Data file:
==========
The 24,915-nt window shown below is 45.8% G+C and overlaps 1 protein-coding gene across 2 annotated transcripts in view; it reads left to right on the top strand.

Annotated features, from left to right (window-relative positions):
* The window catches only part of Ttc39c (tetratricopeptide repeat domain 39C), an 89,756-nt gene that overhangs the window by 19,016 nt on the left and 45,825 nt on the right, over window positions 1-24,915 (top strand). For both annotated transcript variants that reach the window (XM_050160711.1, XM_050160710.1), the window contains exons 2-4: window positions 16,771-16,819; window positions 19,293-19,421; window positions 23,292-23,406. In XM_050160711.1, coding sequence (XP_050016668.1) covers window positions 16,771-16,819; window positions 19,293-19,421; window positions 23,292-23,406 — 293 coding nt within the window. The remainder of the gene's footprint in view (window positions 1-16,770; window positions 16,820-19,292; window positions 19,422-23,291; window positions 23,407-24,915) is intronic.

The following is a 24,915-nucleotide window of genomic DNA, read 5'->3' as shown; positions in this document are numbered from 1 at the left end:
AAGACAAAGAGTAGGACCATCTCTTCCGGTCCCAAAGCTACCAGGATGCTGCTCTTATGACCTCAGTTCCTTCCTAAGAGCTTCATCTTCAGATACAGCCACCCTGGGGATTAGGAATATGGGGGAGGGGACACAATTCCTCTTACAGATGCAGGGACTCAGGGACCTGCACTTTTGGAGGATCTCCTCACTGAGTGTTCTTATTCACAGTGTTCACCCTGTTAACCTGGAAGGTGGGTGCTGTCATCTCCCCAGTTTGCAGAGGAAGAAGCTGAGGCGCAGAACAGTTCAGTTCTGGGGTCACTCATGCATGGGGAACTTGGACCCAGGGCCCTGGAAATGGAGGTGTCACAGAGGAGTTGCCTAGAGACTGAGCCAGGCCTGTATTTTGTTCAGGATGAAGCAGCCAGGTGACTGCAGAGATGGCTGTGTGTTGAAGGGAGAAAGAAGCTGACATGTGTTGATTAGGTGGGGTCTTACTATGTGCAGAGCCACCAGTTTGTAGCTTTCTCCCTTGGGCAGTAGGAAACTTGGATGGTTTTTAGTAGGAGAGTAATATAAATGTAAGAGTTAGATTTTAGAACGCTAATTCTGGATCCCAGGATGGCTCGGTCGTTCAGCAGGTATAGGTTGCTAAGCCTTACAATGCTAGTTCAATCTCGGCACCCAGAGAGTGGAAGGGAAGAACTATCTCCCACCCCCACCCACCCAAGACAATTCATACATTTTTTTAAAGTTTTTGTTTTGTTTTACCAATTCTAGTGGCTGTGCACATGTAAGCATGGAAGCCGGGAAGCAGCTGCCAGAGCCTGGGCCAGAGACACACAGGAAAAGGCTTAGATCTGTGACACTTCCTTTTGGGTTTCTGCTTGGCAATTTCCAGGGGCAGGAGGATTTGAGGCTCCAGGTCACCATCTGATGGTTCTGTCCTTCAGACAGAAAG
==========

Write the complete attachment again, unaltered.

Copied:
The 24,915-nt window shown below is 45.8% G+C and overlaps 1 protein-coding gene across 2 annotated transcripts in view; it reads left to right on the top strand.

Annotated features, from left to right (window-relative positions):
* The window catches only part of Ttc39c (tetratricopeptide repeat domain 39C), an 89,756-nt gene that overhangs the window by 19,016 nt on the left and 45,825 nt on the right, over window positions 1-24,915 (top strand). For both annotated transcript variants that reach the window (XM_050160711.1, XM_050160710.1), the window contains exons 2-4: window positions 16,771-16,819; window positions 19,293-19,421; window positions 23,292-23,406. In XM_050160711.1, coding sequence (XP_050016668.1) covers window positions 16,771-16,819; window positions 19,293-19,421; window positions 23,292-23,406 — 293 coding nt within the window. The remainder of the gene's footprint in view (window positions 1-16,770; window positions 16,820-19,292; window positions 19,422-23,291; window positions 23,407-24,915) is intronic.

The following is a 24,915-nucleotide window of genomic DNA, read 5'->3' as shown; positions in this document are numbered from 1 at the left end:
AAGACAAAGAGTAGGACCATCTCTTCCGGTCCCAAAGCTACCAGGATGCTGCTCTTATGACCTCAGTTCCTTCCTAAGAGCTTCATCTTCAGATACAGCCACCCTGGGGATTAGGAATATGGGGGAGGGGACACAATTCCTCTTACAGATGCAGGGACTCAGGGACCTGCACTTTTGGAGGATCTCCTCACTGAGTGTTCTTATTCACAGTGTTCACCCTGTTAACCTGGAAGGTGGGTGCTGTCATCTCCCCAGTTTGCAGAGGAAGAAGCTGAGGCGCAGAACAGTTCAGTTCTGGGGTCACTCATGCATGGGGAACTTGGACCCAGGGCCCTGGAAATGGAGGTGTCACAGAGGAGTTGCCTAGAGACTGAGCCAGGCCTGTATTTTGTTCAGGATGAAGCAGCCAGGTGACTGCAGAGATGGCTGTGTGTTGAAGGGAGAAAGAAGCTGACATGTGTTGATTAGGTGGGGTCTTACTATGTGCAGAGCCACCAGTTTGTAGCTTTCTCCCTTGGGCAGTAGGAAACTTGGATGGTTTTTAGTAGGAGAGTAATATAAATGTAAGAGTTAGATTTTAGAACGCTAATTCTGGATCCCAGGATGGCTCGGTCGTTCAGCAGGTATAGGTTGCTAAGCCTTACAATGCTAGTTCAATCTCGGCACCCAGAGAGTGGAAGGGAAGAACTATCTCCCACCCCCACCCACCCAAGACAATTCATACATTTTTTTAAAGTTTTTGTTTTGTTTTACCAATTCTAGTGGCTGTGCACATGTAAGCATGGAAGCCGGGAAGCAGCTGCCAGAGCCTGGGCCAGAGACACACAGGAAAAGGCTTAGATCTGTGACACTTCCTTTTGGGTTTCTGCTTGGCAATTTCCAGGGGCAGGAGGATTTGAGGCTCCAGGTCACCATCTGATGGTTCTGTCCTTCAGACAGAAAG